Strange Case of Erik Ainge

Popular opinion from the psych-pop crowd, that populates the talk shows, chat rooms and message boards of Big Orange Country, holds that Erik Ainge's forgettable foray as field general this fall was due to a crisis of confidence, caused by the specters of Rick Clausen stalking the sidelines and Coach Phillip Fulmer wildly wielding a quick hook.

They assert Ainge didn't get a chance to settle into the job while the game of musical QBs disrupted his timing and eroded his self-esteem. In their minds, it was the ham-fisted handling by Fulmer of a delicate situation requiring a deft touch, that brought down Ainge and the offense.

It's a reasonable theory and Fulmer is an easy target, but does it hold water?

Clearly, Fulmer felt Ainge gave Tennessee it's best chance to win and he wanted the sophomore to seize the job from the outset. The fact Ainge was finally handed the job before the season started was based more on his potential than beating Clausen in competition. The point is that Fulmer had a lot of his credibility tied up in Ainge's development. He was the last person that would run the risk of ruining his confidence.

Ainge's coronation didn't come as a surprise. He had excited UT fans with his play as a freshman and was pictured on the front of publications throughout the spring and summer. His talent was highly touted by the UT coaching staff and comparisons to Peyton Manning were casually tossed about.

The stage was set for Ainge to step into the spotlight and lead No. 3 ranked Tennessee to the Promised Land of Sugar and Roses.

"Got your reservations for the SEC Championship game in Atlanta?" one Vol fan was overheard asking another in August.

"Nah, I'm saving my money for Pasadena," his companion responds. "I don't think they'll get much of a game in Atlanta. USC is the only team that worries me, especially with the time change."

Sorry guys, but you know it's true.

The team Tennessee fans should have been worried about was Tennessee because the clock in Big Orange Country was about to be turned back to 1988, when the Vols suffered their last losing season.

Expectations were off the board which was much different than the 2004 when Ainge and Brent Schaeffer were true freshmen vying for the Vols most vital job, and everyone figured disaster could be just around the corner. That meant Ainge was dealing with a different set of pressures, which were further compounded by the season-ending shoulder injury he suffered against Notre Dame his rookie year. When he didn't outperform Clausen through spring and fall practice, the pressures increased. Having the job given to him might have been a relief, but it didn't erase the self-doubts and it never translated to the field of competition.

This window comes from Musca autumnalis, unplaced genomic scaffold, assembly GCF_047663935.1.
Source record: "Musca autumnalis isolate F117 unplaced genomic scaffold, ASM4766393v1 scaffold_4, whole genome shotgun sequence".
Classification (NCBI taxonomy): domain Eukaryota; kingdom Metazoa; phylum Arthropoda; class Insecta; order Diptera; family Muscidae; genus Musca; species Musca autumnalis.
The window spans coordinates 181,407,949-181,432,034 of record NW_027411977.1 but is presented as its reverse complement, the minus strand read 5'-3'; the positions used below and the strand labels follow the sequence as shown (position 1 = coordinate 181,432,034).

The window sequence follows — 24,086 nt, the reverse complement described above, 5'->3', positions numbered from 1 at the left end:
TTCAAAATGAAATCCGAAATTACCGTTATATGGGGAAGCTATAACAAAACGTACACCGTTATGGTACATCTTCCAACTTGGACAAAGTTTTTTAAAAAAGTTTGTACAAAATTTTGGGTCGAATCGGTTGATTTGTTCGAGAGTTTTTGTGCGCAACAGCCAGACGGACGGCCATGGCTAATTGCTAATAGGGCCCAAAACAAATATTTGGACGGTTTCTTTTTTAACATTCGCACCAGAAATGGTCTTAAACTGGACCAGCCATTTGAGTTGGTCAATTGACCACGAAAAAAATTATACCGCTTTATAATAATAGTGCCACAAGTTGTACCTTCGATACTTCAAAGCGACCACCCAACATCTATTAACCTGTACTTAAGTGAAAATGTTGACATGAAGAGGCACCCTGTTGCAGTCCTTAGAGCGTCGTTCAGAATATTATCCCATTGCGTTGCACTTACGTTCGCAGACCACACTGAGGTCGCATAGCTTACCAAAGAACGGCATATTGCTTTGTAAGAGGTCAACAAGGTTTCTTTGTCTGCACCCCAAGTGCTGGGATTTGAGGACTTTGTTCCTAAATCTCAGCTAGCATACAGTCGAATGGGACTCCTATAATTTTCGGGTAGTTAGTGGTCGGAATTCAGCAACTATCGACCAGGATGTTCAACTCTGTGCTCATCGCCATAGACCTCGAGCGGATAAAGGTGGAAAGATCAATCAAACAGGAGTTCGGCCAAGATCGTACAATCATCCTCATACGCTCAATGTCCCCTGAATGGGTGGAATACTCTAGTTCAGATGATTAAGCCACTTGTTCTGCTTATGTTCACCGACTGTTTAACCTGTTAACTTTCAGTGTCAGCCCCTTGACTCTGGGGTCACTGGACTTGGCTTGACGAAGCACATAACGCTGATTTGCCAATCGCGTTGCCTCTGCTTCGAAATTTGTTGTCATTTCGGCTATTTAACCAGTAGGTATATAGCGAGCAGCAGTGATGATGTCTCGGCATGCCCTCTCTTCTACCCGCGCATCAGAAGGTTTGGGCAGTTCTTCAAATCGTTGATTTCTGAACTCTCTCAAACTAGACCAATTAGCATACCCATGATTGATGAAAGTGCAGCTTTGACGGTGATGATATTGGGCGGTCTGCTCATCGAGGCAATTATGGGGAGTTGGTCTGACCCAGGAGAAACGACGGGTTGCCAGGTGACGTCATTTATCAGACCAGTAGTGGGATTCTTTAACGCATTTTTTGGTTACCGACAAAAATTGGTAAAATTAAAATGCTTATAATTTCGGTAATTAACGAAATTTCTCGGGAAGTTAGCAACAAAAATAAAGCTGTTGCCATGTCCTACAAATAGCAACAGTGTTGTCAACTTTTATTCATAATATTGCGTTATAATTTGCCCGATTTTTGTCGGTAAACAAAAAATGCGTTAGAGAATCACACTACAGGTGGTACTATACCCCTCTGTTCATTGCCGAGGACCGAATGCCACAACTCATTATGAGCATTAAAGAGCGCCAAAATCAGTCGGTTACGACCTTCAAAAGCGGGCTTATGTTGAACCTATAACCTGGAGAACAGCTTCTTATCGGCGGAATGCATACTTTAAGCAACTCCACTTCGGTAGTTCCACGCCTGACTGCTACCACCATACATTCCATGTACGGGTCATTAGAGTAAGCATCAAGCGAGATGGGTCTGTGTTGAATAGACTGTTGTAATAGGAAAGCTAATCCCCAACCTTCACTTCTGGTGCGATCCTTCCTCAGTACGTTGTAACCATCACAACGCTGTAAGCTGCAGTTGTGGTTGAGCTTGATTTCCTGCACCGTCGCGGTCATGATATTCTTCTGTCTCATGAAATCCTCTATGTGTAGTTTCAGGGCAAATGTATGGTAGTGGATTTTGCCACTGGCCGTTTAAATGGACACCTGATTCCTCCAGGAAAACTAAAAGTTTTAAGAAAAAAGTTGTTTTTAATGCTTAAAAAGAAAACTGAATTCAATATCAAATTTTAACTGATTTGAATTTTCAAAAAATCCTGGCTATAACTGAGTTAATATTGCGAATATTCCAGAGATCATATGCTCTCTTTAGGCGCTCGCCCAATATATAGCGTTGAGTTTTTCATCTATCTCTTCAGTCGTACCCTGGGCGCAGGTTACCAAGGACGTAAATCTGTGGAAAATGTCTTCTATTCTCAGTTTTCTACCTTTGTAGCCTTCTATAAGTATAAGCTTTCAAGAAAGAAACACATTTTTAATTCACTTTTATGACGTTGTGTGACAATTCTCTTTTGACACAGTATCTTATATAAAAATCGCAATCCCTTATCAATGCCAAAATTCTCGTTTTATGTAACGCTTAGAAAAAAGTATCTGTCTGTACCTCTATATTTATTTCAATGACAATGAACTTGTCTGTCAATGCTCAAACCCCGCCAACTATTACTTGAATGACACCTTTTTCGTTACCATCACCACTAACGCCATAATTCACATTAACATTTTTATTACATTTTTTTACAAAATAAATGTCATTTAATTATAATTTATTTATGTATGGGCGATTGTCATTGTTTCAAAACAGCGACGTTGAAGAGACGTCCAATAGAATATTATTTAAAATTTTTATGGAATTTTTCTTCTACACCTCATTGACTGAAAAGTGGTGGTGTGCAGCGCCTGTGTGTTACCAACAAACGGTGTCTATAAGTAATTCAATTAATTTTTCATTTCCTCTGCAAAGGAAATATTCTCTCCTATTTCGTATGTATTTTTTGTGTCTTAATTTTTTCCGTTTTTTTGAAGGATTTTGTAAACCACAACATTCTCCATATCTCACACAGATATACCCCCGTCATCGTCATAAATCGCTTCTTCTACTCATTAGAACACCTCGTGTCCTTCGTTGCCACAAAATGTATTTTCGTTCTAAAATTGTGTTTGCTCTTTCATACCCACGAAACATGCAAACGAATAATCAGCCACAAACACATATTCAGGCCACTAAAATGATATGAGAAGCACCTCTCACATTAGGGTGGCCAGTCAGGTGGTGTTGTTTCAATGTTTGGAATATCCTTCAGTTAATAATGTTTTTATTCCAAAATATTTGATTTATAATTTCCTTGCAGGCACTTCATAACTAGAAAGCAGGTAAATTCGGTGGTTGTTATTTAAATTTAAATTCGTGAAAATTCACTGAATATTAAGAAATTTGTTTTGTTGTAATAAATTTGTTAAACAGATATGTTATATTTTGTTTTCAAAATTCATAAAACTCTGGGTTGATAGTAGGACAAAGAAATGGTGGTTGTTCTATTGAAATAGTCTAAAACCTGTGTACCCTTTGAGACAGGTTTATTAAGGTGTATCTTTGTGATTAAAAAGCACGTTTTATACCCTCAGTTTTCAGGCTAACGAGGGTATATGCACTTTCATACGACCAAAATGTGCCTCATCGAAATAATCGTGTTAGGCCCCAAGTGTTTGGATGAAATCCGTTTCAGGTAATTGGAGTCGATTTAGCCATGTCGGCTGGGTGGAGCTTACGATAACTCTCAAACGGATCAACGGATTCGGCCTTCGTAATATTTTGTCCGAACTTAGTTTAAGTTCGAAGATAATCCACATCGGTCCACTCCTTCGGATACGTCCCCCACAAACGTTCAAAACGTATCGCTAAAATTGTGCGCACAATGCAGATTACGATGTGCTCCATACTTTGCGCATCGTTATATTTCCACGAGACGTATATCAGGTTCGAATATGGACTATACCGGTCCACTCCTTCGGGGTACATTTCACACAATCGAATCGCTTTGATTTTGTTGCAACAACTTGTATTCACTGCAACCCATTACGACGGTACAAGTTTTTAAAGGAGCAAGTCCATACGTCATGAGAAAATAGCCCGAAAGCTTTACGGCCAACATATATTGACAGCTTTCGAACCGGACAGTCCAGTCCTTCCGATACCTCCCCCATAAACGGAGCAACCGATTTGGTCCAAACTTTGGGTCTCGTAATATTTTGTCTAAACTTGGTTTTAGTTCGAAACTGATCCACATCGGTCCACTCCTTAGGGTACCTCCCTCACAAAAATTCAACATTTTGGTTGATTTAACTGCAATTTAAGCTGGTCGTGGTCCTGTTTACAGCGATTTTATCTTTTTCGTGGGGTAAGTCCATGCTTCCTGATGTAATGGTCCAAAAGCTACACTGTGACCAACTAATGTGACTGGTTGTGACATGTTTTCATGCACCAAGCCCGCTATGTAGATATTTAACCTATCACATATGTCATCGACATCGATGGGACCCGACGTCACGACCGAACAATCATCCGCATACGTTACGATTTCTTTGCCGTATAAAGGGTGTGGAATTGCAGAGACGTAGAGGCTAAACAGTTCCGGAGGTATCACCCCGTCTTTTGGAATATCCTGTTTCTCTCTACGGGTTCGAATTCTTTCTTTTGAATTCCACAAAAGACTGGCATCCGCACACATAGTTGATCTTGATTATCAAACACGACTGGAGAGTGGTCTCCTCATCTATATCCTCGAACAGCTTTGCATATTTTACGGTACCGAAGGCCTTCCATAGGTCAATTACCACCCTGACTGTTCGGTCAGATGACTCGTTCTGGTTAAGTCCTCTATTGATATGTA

The handling of the quarterback situation by Fulmer and Randy Sanders didn't create Ainge's problems, and there's ample evidence to support that view. In 2004, the Vols shuffled signal callers 18 times in the first four games alone, or more than twice the changes they made the entire 2005 season.

Here's another point about Ainge's play that's almost completely overlooked. His lack of confidence and erratic play didn't normally manifest itself until he had been in the game for more than two series. In his first two series of virtually every appearance this season, he WAS the Ainge of 2004.

Check this out: There were six games in which Ainge played two consecutive series either starting a game or entering in relief. In those 12 series, he completed 23-of-32 passes for 266 yards, four touchdowns and one interception. In all other series he was a combined 43 of 113 for 471 yards, one TD and six INTs.

Even in the disastrous start against LSU, he didn't really fall apart until after the first two series of downs. In UT's first two possessions of that game he went 0-for-3 with two of his passes dropped — one by Chris Hannon and the other by Bret Smith. He did fumble once on a blind side sack, but that can happen to any battle-tested QB.

Ainge started the UAB game and went 4 of 6 for 45 yards, with a touchdown pass and a field goal in the first two possessions. The next game, against Florida, he entered in relief of Clausen and, during his first two series, went 7 of 9 for 71 yards and a touchdown. He relieved against South Carolina and went 4 of 5 for 41 yards and a touchdown in his first two possessions. He started again against Kentucky in the season finale, completing 6 of 6 for 82 yards and a touchdown in UT's first two offensive series.

Such statistics are counter intuitive since you'd expect a confidence issue to surface after a slow start instead of a fast one. Why would Ainge lose confidence after getting off to successful starts or sometimes just after enjoying success in general. Remember his meltdown in South Bend came after he had led the Vols back from a 21-3 deficit.

Despite the aid of hindsight, Tennessee's 2005 season gets curiouser and curiouser.


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